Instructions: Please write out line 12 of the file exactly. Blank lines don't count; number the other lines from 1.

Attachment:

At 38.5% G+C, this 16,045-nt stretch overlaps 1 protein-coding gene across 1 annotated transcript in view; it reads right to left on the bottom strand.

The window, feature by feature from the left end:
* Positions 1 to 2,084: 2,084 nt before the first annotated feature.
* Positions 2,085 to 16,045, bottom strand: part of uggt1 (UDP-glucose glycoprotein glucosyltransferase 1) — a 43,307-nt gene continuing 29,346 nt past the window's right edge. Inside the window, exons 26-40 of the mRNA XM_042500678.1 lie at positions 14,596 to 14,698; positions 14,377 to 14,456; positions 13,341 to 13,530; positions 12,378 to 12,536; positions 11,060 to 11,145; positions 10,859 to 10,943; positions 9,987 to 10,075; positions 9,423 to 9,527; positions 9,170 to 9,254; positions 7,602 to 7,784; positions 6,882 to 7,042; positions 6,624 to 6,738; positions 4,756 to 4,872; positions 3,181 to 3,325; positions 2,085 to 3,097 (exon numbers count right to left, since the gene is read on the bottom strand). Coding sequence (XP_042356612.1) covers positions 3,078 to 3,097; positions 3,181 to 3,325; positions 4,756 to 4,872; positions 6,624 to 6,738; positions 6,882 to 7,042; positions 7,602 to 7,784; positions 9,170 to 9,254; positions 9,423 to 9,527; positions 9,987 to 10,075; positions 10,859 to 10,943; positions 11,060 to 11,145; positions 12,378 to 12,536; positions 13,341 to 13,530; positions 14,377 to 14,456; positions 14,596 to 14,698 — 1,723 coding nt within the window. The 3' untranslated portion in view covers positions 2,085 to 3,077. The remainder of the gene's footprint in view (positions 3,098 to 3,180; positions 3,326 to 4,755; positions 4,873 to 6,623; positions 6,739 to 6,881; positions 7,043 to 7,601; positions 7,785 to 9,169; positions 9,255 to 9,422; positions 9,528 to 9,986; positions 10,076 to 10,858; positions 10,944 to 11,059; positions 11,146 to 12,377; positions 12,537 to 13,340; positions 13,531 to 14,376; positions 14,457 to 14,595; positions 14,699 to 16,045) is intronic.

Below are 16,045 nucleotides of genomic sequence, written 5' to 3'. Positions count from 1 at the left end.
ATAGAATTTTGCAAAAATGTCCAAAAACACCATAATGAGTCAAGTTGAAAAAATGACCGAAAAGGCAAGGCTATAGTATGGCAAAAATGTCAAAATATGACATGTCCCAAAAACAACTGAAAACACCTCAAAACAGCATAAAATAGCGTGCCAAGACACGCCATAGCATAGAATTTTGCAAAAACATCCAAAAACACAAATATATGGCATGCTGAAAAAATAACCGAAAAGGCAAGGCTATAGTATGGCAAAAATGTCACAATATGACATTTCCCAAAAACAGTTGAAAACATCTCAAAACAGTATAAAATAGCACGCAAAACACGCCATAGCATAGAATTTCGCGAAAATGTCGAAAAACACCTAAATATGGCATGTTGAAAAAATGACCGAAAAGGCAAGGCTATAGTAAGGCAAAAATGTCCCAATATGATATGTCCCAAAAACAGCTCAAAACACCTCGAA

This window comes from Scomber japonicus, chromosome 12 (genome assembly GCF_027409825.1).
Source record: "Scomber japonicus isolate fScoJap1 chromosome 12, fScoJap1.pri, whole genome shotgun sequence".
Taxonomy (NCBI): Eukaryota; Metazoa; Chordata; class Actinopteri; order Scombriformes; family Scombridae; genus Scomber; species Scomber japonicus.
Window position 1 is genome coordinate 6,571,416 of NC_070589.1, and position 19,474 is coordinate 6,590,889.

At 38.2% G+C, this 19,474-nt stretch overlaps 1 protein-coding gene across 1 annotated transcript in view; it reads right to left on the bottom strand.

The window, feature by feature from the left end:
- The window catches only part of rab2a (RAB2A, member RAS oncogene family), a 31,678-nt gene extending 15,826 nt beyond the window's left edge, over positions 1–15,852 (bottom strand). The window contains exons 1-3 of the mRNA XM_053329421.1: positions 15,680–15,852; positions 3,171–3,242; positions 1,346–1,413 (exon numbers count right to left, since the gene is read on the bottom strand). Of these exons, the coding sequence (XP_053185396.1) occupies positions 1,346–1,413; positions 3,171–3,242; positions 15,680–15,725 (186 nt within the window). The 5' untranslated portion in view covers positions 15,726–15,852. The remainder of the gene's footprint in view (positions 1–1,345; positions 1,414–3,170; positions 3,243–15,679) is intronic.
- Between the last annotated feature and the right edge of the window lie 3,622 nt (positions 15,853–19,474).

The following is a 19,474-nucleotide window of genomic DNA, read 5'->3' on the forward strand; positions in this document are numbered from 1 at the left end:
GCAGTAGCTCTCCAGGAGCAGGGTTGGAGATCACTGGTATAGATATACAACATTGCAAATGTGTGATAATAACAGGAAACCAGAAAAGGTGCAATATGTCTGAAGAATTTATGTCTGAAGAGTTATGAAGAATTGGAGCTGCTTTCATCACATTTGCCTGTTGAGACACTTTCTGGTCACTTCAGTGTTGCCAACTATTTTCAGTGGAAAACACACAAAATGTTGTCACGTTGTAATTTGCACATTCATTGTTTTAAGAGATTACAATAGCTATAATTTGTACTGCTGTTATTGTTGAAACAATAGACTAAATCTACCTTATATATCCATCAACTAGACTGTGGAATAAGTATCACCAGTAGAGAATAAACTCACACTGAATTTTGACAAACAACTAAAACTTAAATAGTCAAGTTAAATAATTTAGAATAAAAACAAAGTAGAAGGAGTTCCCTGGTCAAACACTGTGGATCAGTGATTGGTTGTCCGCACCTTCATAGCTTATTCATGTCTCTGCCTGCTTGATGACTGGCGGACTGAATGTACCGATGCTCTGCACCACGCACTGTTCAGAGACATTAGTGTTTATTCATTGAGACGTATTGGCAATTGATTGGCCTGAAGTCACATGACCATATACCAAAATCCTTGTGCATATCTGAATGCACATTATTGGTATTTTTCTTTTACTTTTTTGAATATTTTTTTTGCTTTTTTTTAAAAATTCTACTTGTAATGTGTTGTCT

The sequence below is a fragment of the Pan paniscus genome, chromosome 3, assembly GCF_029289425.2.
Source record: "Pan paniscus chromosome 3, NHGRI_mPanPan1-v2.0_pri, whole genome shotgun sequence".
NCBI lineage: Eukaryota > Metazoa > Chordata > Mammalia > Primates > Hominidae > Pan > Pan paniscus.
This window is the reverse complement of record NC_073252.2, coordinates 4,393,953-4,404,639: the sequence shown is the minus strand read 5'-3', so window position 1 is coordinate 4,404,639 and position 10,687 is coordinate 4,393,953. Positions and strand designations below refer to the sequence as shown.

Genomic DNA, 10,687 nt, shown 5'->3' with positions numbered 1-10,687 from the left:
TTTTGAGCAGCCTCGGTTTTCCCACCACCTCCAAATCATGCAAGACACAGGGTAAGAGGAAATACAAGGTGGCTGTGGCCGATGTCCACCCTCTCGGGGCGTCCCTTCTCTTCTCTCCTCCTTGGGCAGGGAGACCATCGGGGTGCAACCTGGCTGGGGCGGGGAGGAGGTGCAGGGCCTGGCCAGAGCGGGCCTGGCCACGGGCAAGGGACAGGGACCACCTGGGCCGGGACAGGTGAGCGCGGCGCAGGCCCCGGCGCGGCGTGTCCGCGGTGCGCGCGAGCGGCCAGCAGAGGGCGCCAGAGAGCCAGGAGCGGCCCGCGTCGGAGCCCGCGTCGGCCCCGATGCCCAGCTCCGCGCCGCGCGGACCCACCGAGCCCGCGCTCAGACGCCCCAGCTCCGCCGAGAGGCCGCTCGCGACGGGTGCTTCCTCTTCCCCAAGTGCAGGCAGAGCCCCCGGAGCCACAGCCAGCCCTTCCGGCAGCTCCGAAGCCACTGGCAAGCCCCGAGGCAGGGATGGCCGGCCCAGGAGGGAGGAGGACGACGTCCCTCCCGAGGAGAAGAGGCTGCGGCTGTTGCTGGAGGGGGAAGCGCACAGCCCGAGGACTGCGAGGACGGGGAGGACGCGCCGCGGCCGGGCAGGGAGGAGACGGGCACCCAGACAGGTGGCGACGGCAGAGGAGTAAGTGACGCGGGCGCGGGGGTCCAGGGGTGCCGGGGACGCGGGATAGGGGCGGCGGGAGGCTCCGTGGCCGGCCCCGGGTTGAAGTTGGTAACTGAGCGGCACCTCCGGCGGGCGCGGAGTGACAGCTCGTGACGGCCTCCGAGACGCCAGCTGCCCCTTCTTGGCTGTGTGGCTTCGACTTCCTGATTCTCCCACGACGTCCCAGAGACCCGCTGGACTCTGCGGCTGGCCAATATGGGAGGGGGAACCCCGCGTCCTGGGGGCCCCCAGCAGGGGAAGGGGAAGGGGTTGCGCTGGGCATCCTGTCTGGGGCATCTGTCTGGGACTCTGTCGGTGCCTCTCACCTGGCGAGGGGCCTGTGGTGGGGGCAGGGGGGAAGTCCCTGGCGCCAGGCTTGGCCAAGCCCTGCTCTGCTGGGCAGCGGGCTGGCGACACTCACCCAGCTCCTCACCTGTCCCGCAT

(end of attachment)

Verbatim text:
The window, feature by feature from the left end: